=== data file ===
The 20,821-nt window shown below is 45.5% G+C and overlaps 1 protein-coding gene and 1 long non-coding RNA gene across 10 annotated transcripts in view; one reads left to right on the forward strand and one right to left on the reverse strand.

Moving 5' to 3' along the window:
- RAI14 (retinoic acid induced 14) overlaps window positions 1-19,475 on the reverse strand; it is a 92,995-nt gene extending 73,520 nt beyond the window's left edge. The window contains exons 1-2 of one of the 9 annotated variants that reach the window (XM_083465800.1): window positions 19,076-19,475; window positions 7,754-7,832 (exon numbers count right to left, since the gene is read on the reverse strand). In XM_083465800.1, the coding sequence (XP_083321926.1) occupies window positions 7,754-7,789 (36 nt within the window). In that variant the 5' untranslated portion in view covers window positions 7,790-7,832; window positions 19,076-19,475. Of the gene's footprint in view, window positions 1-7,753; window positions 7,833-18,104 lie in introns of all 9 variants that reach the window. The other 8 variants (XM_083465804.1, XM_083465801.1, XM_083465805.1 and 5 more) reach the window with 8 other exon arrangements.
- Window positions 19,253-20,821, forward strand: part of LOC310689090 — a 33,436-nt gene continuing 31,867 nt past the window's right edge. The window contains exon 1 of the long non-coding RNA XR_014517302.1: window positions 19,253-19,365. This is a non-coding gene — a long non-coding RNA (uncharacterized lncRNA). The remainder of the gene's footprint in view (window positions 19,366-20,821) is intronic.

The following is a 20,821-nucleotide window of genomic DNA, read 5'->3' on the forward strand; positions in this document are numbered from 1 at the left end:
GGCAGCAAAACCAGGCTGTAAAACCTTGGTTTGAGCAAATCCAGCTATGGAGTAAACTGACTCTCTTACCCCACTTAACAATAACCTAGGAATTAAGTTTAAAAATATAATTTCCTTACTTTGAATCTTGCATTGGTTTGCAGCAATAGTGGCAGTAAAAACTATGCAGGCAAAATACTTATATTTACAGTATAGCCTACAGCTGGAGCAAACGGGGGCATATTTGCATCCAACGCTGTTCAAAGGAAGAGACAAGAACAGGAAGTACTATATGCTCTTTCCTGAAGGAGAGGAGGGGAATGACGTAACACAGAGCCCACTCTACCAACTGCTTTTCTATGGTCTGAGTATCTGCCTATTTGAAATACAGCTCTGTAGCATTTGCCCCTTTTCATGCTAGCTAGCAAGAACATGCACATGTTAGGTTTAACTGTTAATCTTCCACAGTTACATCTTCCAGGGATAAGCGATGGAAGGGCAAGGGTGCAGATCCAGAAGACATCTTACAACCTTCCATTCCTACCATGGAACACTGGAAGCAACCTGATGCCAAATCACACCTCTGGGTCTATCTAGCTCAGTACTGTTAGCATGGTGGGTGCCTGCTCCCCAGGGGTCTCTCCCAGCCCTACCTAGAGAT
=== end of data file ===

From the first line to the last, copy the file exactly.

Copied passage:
The 20,821-nt window shown below is 45.5% G+C and overlaps 1 protein-coding gene and 1 long non-coding RNA gene across 10 annotated transcripts in view; one reads left to right on the forward strand and one right to left on the reverse strand.

Moving 5' to 3' along the window:
- RAI14 (retinoic acid induced 14) overlaps window positions 1-19,475 on the reverse strand; it is a 92,995-nt gene extending 73,520 nt beyond the window's left edge. The window contains exons 1-2 of one of the 9 annotated variants that reach the window (XM_083465800.1): window positions 19,076-19,475; window positions 7,754-7,832 (exon numbers count right to left, since the gene is read on the reverse strand). In XM_083465800.1, the coding sequence (XP_083321926.1) occupies window positions 7,754-7,789 (36 nt within the window). In that variant the 5' untranslated portion in view covers window positions 7,790-7,832; window positions 19,076-19,475. Of the gene's footprint in view, window positions 1-7,753; window positions 7,833-18,104 lie in introns of all 9 variants that reach the window. The other 8 variants (XM_083465804.1, XM_083465801.1, XM_083465805.1 and 5 more) reach the window with 8 other exon arrangements.
- Window positions 19,253-20,821, forward strand: part of LOC310689090 — a 33,436-nt gene continuing 31,867 nt past the window's right edge. The window contains exon 1 of the long non-coding RNA XR_014517302.1: window positions 19,253-19,365. This is a non-coding gene — a long non-coding RNA (uncharacterized lncRNA). The remainder of the gene's footprint in view (window positions 19,366-20,821) is intronic.

The following is a 20,821-nucleotide window of genomic DNA, read 5'->3' on the forward strand; positions in this document are numbered from 1 at the left end:
GGCAGCAAAACCAGGCTGTAAAACCTTGGTTTGAGCAAATCCAGCTATGGAGTAAACTGACTCTCTTACCCCACTTAACAATAACCTAGGAATTAAGTTTAAAAATATAATTTCCTTACTTTGAATCTTGCATTGGTTTGCAGCAATAGTGGCAGTAAAAACTATGCAGGCAAAATACTTATATTTACAGTATAGCCTACAGCTGGAGCAAACGGGGGCATATTTGCATCCAACGCTGTTCAAAGGAAGAGACAAGAACAGGAAGTACTATATGCTCTTTCCTGAAGGAGAGGAGGGGAATGACGTAACACAGAGCCCACTCTACCAACTGCTTTTCTATGGTCTGAGTATCTGCCTATTTGAAATACAGCTCTGTAGCATTTGCCCCTTTTCATGCTAGCTAGCAAGAACATGCACATGTTAGGTTTAACTGTTAATCTTCCACAGTTACATCTTCCAGGGATAAGCGATGGAAGGGCAAGGGTGCAGATCCAGAAGACATCTTACAACCTTCCATTCCTACCATGGAACACTGGAAGCAACCTGATGCCAAATCACACCTCTGGGTCTATCTAGCTCAGTACTGTTAGCATGGTGGGTGCCTGCTCCCCAGGGGTCTCTCCCAGCCCTACCTAGAGAT